Solutions for the Hidden Dangers of Social Media

Posted by Steve Baskin on Nov 17, 2020 10:07:59 AM
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This blog is written by Steve Baskin in response to Meg Clark's The Hidden Danger: Saving Our Children From Social Media

SteveSir

First, I want to thank Meg Clark. In fact, I feel a need to thank her for many things. Allow me to share a short list.  

  • She was a friend and confidant when Susie and I first came to the world of camp.
  • She has been a fellow “camp geek” in the pursuit of excellence in camping, particularly in how camp can make campers into extraordinary adults.
  • Watching her create Camp Lonehollow gave us both inspiration and ideas that have helped us make Camp Champions better for our families. 
  • Even though she is no longer running Camp Lonehollow, she is serving on the National Board of the American Camp Association - no small task in the days of COVID.
  • Finally, she is helping lead a conversation about the importance of camp as a tool to combat some of the problems created by social media.  

This blog is a response to her thoughtful article about “The Social Dilemma” movie on Netflix and its implications for parents. In her article, she does an excellent job explaining the most important points in the movie. Specifically, she describes how the “attention economy” and the business models of companies like Facebook, Google, Snapchat, etc are hurting our young people.  

We are fighting an unfair battle with these companies that regularly provide us with products, services and experiences that we deeply appreciate and value. But these same companies have a business model that (unintentionally) harms many of us, with teens and tweens perhaps struggling the most.  

As you know, at Camp Champions we strive to be “partners in the parenting process”. Being a parent is the greatest project any of us will ever accept. Susie and I have always deeply valued the coaches, teaches and mentors who have helped shape our four college kiddos. We humbly strive to be such an ally for your family.

With this in mind, we echo Meg’s recommendation to watch “The Social Dilemma” on Netflix. It is not a perfect movie, but it is powerfully informative. It describes many of the dangers of Social Media, especially its effects on young people. It features social media innovators who describe what is really happening behind the apps.  

To be honest, it is more than a little scary. At the end, you learn that essentially none of these innovators allow their own children to use the very apps that they helped develop. That is telling.

One of the shortcomings of the film is that is provides few good recommendations to parents. With this in mind, we have gathered together a list of ideas that we have heard from multiple sources, from some of our campers to parents to other youth development professionals:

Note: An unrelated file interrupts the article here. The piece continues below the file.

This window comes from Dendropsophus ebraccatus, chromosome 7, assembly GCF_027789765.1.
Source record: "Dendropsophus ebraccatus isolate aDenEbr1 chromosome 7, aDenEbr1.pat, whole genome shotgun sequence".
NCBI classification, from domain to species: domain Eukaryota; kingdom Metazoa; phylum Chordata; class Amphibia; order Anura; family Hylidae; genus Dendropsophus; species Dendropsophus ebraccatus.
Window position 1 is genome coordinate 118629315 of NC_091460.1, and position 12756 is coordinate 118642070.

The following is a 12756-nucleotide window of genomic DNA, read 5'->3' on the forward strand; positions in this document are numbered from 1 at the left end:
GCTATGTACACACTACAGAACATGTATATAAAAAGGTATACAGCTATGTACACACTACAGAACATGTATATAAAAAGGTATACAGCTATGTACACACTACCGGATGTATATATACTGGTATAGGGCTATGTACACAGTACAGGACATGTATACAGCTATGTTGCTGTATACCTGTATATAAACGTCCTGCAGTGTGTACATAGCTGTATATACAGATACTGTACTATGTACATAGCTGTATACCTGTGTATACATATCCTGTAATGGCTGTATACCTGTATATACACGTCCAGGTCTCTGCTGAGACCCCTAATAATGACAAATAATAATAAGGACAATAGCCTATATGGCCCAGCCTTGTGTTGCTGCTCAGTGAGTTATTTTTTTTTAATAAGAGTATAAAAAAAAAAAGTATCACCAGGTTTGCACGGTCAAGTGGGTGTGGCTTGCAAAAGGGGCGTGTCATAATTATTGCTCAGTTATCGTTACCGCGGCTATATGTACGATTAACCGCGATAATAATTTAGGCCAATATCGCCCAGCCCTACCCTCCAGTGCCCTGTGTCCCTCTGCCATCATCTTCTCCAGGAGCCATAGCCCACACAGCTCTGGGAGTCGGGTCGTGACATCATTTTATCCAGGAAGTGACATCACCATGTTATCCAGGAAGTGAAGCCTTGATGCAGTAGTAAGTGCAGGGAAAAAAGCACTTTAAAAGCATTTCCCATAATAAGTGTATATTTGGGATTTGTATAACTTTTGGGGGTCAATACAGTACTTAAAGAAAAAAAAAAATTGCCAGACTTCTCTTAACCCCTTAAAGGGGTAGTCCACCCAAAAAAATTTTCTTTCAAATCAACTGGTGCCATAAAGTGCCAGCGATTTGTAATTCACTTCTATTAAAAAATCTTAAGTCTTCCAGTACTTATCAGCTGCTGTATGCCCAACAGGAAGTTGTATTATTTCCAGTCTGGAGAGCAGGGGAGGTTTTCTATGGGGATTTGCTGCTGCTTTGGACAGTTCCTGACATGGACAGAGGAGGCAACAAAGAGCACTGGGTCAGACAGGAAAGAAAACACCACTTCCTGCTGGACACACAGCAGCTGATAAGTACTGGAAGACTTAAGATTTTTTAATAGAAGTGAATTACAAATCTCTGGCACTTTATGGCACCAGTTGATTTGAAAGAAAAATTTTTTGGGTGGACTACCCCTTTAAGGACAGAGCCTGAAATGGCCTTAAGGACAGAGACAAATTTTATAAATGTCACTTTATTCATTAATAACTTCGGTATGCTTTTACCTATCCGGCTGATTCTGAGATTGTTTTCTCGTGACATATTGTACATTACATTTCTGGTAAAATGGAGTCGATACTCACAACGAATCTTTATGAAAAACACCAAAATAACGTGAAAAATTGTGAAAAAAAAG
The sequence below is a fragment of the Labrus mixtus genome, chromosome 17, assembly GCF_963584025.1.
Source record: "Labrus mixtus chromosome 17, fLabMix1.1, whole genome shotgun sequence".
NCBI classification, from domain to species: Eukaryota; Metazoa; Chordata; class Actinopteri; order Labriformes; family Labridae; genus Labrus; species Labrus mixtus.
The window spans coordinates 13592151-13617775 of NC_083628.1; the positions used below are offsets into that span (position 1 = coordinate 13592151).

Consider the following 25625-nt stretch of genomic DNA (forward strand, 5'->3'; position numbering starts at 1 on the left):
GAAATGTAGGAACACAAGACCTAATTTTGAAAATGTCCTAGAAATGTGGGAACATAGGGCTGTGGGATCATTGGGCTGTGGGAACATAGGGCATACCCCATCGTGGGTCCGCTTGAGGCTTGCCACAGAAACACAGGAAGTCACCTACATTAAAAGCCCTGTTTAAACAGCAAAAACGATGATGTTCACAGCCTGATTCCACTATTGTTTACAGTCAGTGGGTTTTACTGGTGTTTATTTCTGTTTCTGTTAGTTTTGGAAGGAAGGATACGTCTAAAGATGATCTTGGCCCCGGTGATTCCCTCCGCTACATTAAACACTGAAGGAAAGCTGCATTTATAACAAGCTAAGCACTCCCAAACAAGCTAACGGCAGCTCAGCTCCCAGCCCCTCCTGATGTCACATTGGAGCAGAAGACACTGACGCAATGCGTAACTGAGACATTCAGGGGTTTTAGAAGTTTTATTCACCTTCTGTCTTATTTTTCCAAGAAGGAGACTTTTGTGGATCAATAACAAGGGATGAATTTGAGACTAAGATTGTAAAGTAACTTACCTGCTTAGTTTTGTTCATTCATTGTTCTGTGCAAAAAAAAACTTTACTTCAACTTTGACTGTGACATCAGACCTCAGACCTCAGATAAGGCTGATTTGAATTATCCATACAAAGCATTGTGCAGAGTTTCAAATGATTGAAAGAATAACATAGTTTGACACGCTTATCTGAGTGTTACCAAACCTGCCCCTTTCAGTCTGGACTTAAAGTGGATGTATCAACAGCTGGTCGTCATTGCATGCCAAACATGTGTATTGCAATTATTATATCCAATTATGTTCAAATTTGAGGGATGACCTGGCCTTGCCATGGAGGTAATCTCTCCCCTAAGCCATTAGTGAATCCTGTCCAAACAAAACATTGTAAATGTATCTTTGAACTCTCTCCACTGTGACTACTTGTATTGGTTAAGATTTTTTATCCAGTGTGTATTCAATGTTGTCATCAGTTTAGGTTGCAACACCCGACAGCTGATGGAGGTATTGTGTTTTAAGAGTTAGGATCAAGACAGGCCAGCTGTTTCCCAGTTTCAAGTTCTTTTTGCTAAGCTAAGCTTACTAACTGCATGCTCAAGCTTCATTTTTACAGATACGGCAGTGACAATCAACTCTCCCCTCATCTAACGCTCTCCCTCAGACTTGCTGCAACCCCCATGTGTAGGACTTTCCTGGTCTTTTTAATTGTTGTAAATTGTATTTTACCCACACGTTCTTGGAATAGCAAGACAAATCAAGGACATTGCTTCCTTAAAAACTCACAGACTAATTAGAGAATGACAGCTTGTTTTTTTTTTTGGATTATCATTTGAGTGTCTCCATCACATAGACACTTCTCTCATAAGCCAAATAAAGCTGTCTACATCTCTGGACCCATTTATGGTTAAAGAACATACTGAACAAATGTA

• Turn off notifications – people should use their phones when they want, not when the phone attempts to hijack their attention.
  • Give your child joyful, tech-free experiences.  Since you send them to camp, you are way ahead of the game on this one.  Our high school campers all report that turning off their phones for weeks at a time is one of the single best parts of camp – they love the real connections rather than the “likes” on a screen.  Family trips can have long tech-free elements.  
  • If your child is 11 or older, you can watch the movie with them (perhaps after you preview it).  They will be surprised to see how much effort goes into capturing their attention.
  • Talk with your child about how much time they think is the “right amount of time” to spend on social media and then agree on a way to achieve that. Here are some ideas to make that work:
    • Install an app that limits social media usage to the agreed upon amount. Here are some to consider
    • Create routines at home that are free of social media. A standard mealtime, a scheduled daily walk or just specified tech-free outdoor time.  
    • Put social media apps on a desktop or laptop, but not on their phone. In this way, the phone will become more like a tool than a device that constantly tugs at them.
  • Create alliances with like-minded parents. If you have rules like “no phones when friends are over” or “at least half of your friend time should be outside”, you want to make sure that the other families are enforcing the same guidelines.
  • Model self-control. You do not want to be the first person to check a phone at a family dinner – that opens the floodgates for everyone else.
  • Create some daily rituals for meals or bedtime. At camp, we have nightly rituals in which everyone gets a chance to share aspects of their day. These can be “name your daily high and low” or “delta-plus” (describe a highpoint and one thing  you wish you could have done differently). There is a scene in the film where the family seems incapable of speaking to each other. Having a ritual like this can spark regular conversation.

We know that our children will live in a world of social media, but there are ways to help them do so responsibly. Let the tools be your children’s tools, not the other way around.

 

Steve Sir

P.S. Again, a special thank you goes out to Meg for this dialogue. More importantly, we wish success to you parents as you navigate the choppy waters of big tech.